How Tullow Oil is Betting on Africa for its Future Growth

by Motoni Olodun

Tullow Oil, a UK-based oil and gas exploration company, has revealed its plans to focus more on its African assets in its annual report for 2020, which was published on March 10, 2021.

The report shows that Tullow Oil faced a challenging year in 2020, due to the global effects of the COVID-19 pandemic and the low oil prices. The company reported a net loss of $1.22 billion, compared to a net profit of $85 million in 2019. The loss was mainly caused by the impairment charges and exploration write-offs related to its assets in Africa and South America.

The report also shows that Tullow Oil managed to reduce its net debt by $432 million to $2.4 billion, and to generate $726 million in free cash flow, exceeding its target of $500 million. The company achieved this by implementing a comprehensive restructuring and cost-cutting program, which included reducing its workforce by 35%, selling its assets in Uganda and Equatorial Guinea, and renegotiating its debt facilities.

The report further shows that Tullow Oil produced an average of 74,900 barrels of oil per day (bopd) in 2020, slightly below its guidance of 75,000 bopd. The company’s production was affected by the operational issues and lower investment in its flagship assets in Ghana, namely the Jubilee and TEN fields, which account for more than 90% of its output.

The report outlines the company’s strategy and outlook for 2021 and beyond, which is based on three pillars: focus, delivery and growth. The company said that it will focus on its core assets in West and East Africa, where it has a competitive advantage and a proven track record. The company said that it will deliver on its operational and financial targets, by optimizing its production, reducing its costs, managing its debt and maintaining its liquidity. The company said that it will pursue growth opportunities, by investing in its existing assets, exploring new prospects and seeking partnerships and acquisitions.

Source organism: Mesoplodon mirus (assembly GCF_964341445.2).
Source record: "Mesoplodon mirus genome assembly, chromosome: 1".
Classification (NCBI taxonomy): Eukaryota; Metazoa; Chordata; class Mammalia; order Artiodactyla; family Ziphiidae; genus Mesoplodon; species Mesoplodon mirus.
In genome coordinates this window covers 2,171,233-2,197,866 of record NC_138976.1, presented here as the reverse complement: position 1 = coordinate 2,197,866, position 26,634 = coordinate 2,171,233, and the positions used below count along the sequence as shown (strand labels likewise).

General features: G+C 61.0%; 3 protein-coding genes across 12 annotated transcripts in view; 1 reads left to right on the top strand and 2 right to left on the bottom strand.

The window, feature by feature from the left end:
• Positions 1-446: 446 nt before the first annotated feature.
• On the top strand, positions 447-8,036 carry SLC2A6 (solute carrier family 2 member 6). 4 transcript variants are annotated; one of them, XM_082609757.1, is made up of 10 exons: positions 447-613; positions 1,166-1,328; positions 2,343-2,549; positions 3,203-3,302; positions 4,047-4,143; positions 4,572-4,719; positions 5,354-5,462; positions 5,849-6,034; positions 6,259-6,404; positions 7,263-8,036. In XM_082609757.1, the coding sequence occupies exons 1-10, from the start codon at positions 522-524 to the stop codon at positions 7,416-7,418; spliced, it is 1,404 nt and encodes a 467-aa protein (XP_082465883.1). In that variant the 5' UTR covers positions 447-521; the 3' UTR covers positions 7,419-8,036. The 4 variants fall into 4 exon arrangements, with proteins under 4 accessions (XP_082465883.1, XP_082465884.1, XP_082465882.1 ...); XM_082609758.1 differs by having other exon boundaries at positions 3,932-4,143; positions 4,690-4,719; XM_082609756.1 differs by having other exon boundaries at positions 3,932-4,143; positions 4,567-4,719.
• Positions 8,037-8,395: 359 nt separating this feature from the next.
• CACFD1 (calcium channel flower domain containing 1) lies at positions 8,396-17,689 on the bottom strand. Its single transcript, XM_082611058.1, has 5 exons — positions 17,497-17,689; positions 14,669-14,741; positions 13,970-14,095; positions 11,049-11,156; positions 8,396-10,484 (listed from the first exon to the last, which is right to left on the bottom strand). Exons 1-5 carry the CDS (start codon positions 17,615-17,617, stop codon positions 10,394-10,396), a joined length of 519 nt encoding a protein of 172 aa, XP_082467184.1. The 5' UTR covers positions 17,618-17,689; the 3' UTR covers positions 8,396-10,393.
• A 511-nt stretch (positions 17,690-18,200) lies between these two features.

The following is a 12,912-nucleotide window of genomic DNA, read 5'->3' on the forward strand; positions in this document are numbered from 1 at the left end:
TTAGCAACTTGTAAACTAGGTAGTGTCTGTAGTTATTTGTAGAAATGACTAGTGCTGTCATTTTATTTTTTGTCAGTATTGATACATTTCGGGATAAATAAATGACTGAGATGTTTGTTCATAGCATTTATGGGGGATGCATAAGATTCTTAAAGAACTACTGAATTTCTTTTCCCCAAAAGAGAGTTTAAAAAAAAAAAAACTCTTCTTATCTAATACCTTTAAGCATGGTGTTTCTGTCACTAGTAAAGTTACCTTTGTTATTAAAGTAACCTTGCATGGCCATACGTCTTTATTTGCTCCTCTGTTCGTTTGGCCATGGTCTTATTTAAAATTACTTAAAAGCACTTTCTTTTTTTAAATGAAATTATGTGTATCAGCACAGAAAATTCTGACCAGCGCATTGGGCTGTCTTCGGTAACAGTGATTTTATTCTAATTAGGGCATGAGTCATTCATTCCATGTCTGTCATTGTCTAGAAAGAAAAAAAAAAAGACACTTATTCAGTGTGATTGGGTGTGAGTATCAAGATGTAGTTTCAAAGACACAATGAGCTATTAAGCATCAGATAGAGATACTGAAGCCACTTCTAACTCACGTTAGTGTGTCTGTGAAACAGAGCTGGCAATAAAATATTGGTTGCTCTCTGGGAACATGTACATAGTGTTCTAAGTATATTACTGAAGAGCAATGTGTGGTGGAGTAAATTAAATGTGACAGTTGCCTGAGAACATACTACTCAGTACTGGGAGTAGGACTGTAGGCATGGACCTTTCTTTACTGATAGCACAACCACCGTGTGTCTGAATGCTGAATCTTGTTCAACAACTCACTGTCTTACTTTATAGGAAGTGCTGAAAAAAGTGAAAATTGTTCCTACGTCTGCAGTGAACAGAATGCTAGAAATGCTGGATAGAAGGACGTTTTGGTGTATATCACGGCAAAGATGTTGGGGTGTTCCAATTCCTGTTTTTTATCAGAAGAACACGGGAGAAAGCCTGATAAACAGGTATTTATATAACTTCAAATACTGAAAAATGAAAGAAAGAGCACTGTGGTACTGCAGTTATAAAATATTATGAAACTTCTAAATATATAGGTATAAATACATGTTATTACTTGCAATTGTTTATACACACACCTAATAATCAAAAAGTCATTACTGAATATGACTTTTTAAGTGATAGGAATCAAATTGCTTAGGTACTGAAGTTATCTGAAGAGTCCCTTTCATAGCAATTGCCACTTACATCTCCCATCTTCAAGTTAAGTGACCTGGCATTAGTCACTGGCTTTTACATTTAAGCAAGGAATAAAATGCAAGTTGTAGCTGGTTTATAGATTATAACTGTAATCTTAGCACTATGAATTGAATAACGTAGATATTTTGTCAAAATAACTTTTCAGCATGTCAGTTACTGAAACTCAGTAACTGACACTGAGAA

The report highlights the company’s plans and prospects for its African operations, which include:

– Ghana: The company said that it will invest $2.7 billion over the next 10 years to maintain and increase its production from the Jubilee and TEN fields, which have a combined resource base of 1.2 billion barrels of oil equivalent (boe). The company said that it will also drill four exploration wells in the Orinduik and Kanuku blocks offshore Guyana, where it has a 60% stake and a 37.5% stake respectively. The company said that it expects to find up to 1.4 billion boe in these blocks, which are adjacent to the prolific Stabroek block, where ExxonMobil has made 18 discoveries totaling 9 billion boe.

– Kenya: The company said that it will work with the Kenyan government and its joint venture partners, Total and Africa Oil, to finalize the development plan and the commercial framework for the South Lokichar project, which has a resource base of 560 million boe. The company said that it aims to reach a final investment decision (FID) by the end of 2021, and to start production by 2025. The company said that it will also explore the potential of the Kerio Valley basin, where it has identified several prospects with a combined resource potential of 1.2 billion boe.

– Uganda: The company said that it completed the sale of its stake in the Lake Albert project to Total for $575 million in April 2020, and that it expects to receive a further $75 million once the project reaches FID. The company said that it will use the proceeds to reduce its debt and to fund its growth projects in Ghana and Kenya.

– Namibia: The company said that it will drill an exploration well in the Nama block offshore Namibia, where it has a 35% stake, in the second half of 2021. The company said that it expects to find up to 671 million boe in this block, which is located in a frontier basin with multiple play types and analogues to the discoveries in Angola and Brazil.

The report also Indicates the company’s commitment to environmental, social and governance (ESG) issues, such as reducing its carbon footprint, enhancing its safety performance, supporting its host communities and complying with the best practices and standards.

The report shows that Tullow Oil is confident in its ability to overcome the challenges and to capitalize on the opportunities in the oil and gas sector, especially in Africa, where it has a strong presence and expertise. The company believes that Africa has a huge potential for oil and gas exploration and production, and that it can play a key role in meeting the growing global energy demand and in supporting the economic development and social welfare of the continent.

Source: Oil Review Africa

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